The Ogaden Peace Talks: Public Relations Stunt or Genuine Initiative?

Jawar Mohammed | September 11, 2012

(Gulele Post) – It is reported that the Ethiopian government has held another round of peace talks with the Ogaden National Liberation Front (ONLF) in Nairobi. First announced by the Ethiopian government, the news is confirmed by the rebel group, which has listed the key procedural points on which preliminary agreement has been reached.  This was followed by another announcement that the Swedish journalists sentenced to 11 years after they were caught in Ogaden have been pardoned. This is an interesting development, but might not necessarily be a game changer for the conflict.

Why now?

The negotiation, which is being mediated by Kenya, has been going on for about a year according to sources taking part in the process. The latest round of negotiation was attended by a high level delegation from both sides: the government was represented by the defense minister, while the Ogadenis sent the commander of the army, head of its diplomatic section and prominent intellectuals representing civic society. Therefore, it seems each side wanted to make this appear a serious undertaking, and they have already achieved that as the news has gone viral among the international media. However, the timing of the current announcement and history of the prior relation between the two parties makes us doubtful.

First, it is important to note that Meles initiated the current negotiation a year ago just at the time he announced a new strategy of regime change towards Eritrea. Since such strategic shift would provoke Eritrea into taking a preemptive strike, Meles needed to free up the Eastern command in order to redeploy it to the Northern frontier. But that would make the regime vulnerable to attacks by the ONLF; hence peace talks were initiated to distract them from focusing on building their military capacity.

 

Second even as the said negotiation was taking place in Nairobi, the Ethiopian authorities continue continue to terrorize the Ogadeni civilians. The ogadenonline  reports that  “ mass murder took place in the Village of Miirdanbas near Qoriile town on Sept 6, 2012” and lists names of 13 people who were killed. Committing such horrendous act while holding peace talk on the other side of the border does not signal real interest in resolving the conflict.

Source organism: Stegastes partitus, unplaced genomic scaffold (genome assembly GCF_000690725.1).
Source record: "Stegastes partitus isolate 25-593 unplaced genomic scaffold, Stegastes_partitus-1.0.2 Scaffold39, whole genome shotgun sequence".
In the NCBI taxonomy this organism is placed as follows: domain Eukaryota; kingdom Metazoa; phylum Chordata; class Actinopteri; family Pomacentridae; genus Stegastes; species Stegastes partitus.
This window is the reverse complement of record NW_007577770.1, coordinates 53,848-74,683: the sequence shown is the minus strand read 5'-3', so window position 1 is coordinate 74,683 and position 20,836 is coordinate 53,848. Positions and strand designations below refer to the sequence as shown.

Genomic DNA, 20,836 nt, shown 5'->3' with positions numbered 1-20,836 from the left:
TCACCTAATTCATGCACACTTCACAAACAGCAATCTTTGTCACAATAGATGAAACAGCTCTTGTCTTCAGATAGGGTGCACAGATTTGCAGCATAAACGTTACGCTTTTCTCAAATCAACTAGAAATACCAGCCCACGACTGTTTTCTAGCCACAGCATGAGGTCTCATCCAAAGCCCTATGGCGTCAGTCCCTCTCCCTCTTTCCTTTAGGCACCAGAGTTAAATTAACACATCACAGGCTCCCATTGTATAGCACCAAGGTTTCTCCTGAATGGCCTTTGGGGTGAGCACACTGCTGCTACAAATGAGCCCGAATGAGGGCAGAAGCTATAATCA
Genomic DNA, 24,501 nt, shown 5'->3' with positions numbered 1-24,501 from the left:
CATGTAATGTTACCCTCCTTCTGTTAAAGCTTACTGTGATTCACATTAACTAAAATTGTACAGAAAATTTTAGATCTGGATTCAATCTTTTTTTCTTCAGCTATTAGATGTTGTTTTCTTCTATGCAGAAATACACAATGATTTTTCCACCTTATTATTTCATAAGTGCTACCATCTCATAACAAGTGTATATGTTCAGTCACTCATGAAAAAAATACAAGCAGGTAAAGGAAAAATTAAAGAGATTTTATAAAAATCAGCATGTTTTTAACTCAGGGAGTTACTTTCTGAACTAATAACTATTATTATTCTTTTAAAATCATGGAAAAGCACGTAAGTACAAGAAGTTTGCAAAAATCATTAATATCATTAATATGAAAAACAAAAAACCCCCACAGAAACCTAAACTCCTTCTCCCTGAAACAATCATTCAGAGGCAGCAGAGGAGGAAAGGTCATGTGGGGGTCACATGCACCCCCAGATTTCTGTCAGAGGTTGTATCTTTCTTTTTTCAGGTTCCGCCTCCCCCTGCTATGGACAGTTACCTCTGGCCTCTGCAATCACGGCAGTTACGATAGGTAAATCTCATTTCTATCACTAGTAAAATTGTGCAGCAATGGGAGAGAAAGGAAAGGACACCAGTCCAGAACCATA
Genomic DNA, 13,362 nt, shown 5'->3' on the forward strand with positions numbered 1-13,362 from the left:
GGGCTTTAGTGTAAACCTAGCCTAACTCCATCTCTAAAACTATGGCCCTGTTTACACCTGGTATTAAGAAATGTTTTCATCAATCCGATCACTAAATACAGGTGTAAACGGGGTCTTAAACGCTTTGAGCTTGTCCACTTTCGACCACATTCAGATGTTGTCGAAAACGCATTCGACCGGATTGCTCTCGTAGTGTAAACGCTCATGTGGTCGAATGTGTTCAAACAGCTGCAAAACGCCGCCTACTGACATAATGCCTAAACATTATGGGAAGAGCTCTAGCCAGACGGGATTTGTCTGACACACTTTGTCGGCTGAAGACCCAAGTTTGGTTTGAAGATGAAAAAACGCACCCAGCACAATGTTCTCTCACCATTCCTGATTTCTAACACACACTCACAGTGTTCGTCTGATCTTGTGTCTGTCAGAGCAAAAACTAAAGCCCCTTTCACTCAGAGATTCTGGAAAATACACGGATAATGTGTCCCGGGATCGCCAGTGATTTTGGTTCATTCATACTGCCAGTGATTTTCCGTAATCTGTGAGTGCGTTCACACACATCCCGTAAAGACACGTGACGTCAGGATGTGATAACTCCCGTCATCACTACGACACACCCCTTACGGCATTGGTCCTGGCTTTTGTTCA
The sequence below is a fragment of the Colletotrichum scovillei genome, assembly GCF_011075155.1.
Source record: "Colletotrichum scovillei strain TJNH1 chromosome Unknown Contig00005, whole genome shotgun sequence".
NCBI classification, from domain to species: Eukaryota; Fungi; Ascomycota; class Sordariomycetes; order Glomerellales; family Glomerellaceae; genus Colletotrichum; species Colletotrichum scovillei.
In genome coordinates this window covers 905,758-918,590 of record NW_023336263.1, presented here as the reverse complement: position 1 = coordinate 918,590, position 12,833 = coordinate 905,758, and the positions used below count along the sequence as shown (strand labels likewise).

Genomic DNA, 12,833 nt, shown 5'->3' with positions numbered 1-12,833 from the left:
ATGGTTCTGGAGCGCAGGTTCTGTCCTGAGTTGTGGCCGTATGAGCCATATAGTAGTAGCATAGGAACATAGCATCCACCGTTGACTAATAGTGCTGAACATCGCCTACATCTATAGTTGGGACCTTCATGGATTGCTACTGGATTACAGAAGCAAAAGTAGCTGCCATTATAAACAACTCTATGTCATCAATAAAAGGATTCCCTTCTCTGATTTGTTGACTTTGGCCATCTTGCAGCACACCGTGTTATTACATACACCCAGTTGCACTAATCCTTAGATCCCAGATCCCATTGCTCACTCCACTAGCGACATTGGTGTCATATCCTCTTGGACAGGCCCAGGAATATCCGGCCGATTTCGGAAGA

Third, the intent of the Ethiopian government’s decision to engage in such public negotiation with an insurgent group at a time when the ruling party is struggling to contain the boiling factional war on succession is suspicious. The year-long talks were said to have been suspended due to Meles’s sickness, and there is no logical reason that their resumption could not have waited until the new prime minister is in place. Hence, this announcement is either a diversionary tactic meant to distract public attention from the internal crisis, or one of the factions is using this as public relations stunt to present itself as a more reformist choice. Moreover, the regime hopes that such positive news would help it deflect attention from thenationwide protest by the Muslim community demanding religious freedom and the growing urban grievance caused by the rising cost of food.

Reaching out to one of the several rebel parties is a well-known tactic of the ruling party whenever it faces crisis. For instance, when his hold on power was threatened by the Amhara parties following the 2005 election, in order to avoid fighting the two largest ethnic groups (Oromo and Amhara) at the same time, Meles initiated negotiations with the Oromo Liberation Front (OLF), only to reverse course once he put the situation under his control. Similarly, in 2008 during the height of the ONLF’s military successes in the region, the Ethiopian government initiated discussion with the United Western Somali Liberation Front (UWSLF) and smaller factions of the ONLF itself, finally securing their surrender in 2010.

During the run up to the 2010 election, two opposition leaders, Lidetu Ayalew and Hailu Shewal signed agreement with Meles on electoral code of conduct, while  the larger coalition, Medrek, refused  to do so insisting on electoral reform. As the opposition bickered on this defection, the pressure on the government to establish an independent electoral board was reduced,  enabling it to eventually claim a 99.6% victory. Those who sided with the regime were denied  even a single seat as reward and came out  humiliated and with eroded political legitimacy. Basically, the regime has been using peace talks as a tactical weapon to divide and weaken its adversaries, and this has worked for it quite effectively as its opponents keep falling for the ploy.

–Full Report Gulele Post